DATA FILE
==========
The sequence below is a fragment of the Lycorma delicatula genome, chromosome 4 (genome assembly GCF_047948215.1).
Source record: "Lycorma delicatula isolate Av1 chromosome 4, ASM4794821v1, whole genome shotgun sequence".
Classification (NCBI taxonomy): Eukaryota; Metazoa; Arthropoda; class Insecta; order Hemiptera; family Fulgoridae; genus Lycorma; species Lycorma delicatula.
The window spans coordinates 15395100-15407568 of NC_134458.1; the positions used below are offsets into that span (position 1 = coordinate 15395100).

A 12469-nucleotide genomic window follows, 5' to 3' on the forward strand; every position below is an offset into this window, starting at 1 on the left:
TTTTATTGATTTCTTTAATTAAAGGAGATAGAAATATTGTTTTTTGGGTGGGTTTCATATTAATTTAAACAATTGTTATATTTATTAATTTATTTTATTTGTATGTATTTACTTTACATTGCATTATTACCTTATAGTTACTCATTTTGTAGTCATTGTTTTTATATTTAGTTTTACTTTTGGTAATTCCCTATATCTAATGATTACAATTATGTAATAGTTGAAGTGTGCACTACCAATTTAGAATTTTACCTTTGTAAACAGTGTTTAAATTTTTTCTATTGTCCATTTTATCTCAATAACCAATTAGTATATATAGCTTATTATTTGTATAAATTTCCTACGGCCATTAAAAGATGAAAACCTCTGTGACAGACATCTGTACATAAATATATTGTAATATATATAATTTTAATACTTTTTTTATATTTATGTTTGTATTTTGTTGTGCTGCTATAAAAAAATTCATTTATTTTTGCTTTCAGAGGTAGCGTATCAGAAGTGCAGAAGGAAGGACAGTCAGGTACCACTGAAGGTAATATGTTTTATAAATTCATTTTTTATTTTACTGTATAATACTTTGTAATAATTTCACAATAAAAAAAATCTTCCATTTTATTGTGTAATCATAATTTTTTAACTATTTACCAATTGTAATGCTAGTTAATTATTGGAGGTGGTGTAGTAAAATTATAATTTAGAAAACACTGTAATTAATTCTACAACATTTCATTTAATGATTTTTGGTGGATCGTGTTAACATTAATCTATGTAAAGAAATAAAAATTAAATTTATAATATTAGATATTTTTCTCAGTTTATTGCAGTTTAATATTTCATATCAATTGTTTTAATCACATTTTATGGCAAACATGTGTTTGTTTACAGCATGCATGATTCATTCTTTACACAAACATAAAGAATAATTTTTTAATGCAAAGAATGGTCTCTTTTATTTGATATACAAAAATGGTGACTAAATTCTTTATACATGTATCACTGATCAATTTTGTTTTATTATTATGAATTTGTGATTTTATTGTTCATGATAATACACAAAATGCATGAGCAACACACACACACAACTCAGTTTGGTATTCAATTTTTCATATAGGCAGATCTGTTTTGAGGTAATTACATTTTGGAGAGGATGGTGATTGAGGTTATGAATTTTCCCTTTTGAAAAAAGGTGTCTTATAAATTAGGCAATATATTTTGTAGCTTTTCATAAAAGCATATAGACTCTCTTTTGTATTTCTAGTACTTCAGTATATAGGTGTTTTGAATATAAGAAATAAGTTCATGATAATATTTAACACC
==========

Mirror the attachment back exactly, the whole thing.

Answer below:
The sequence below is a fragment of the Lycorma delicatula genome, chromosome 4 (genome assembly GCF_047948215.1).
Source record: "Lycorma delicatula isolate Av1 chromosome 4, ASM4794821v1, whole genome shotgun sequence".
Classification (NCBI taxonomy): Eukaryota; Metazoa; Arthropoda; class Insecta; order Hemiptera; family Fulgoridae; genus Lycorma; species Lycorma delicatula.
The window spans coordinates 15395100-15407568 of NC_134458.1; the positions used below are offsets into that span (position 1 = coordinate 15395100).

A 12469-nucleotide genomic window follows, 5' to 3' on the forward strand; every position below is an offset into this window, starting at 1 on the left:
TTTTATTGATTTCTTTAATTAAAGGAGATAGAAATATTGTTTTTTGGGTGGGTTTCATATTAATTTAAACAATTGTTATATTTATTAATTTATTTTATTTGTATGTATTTACTTTACATTGCATTATTACCTTATAGTTACTCATTTTGTAGTCATTGTTTTTATATTTAGTTTTACTTTTGGTAATTCCCTATATCTAATGATTACAATTATGTAATAGTTGAAGTGTGCACTACCAATTTAGAATTTTACCTTTGTAAACAGTGTTTAAATTTTTTCTATTGTCCATTTTATCTCAATAACCAATTAGTATATATAGCTTATTATTTGTATAAATTTCCTACGGCCATTAAAAGATGAAAACCTCTGTGACAGACATCTGTACATAAATATATTGTAATATATATAATTTTAATACTTTTTTTATATTTATGTTTGTATTTTGTTGTGCTGCTATAAAAAAATTCATTTATTTTTGCTTTCAGAGGTAGCGTATCAGAAGTGCAGAAGGAAGGACAGTCAGGTACCACTGAAGGTAATATGTTTTATAAATTCATTTTTTATTTTACTGTATAATACTTTGTAATAATTTCACAATAAAAAAAATCTTCCATTTTATTGTGTAATCATAATTTTTTAACTATTTACCAATTGTAATGCTAGTTAATTATTGGAGGTGGTGTAGTAAAATTATAATTTAGAAAACACTGTAATTAATTCTACAACATTTCATTTAATGATTTTTGGTGGATCGTGTTAACATTAATCTATGTAAAGAAATAAAAATTAAATTTATAATATTAGATATTTTTCTCAGTTTATTGCAGTTTAATATTTCATATCAATTGTTTTAATCACATTTTATGGCAAACATGTGTTTGTTTACAGCATGCATGATTCATTCTTTACACAAACATAAAGAATAATTTTTTAATGCAAAGAATGGTCTCTTTTATTTGATATACAAAAATGGTGACTAAATTCTTTATACATGTATCACTGATCAATTTTGTTTTATTATTATGAATTTGTGATTTTATTGTTCATGATAATACACAAAATGCATGAGCAACACACACACACAACTCAGTTTGGTATTCAATTTTTCATATAGGCAGATCTGTTTTGAGGTAATTACATTTTGGAGAGGATGGTGATTGAGGTTATGAATTTTCCCTTTTGAAAAAAGGTGTCTTATAAATTAGGCAATATATTTTGTAGCTTTTCATAAAAGCATATAGACTCTCTTTTGTATTTCTAGTACTTCAGTATATAGGTGTTTTGAATATAAGAAATAAGTTCATGATAATATTTAACACC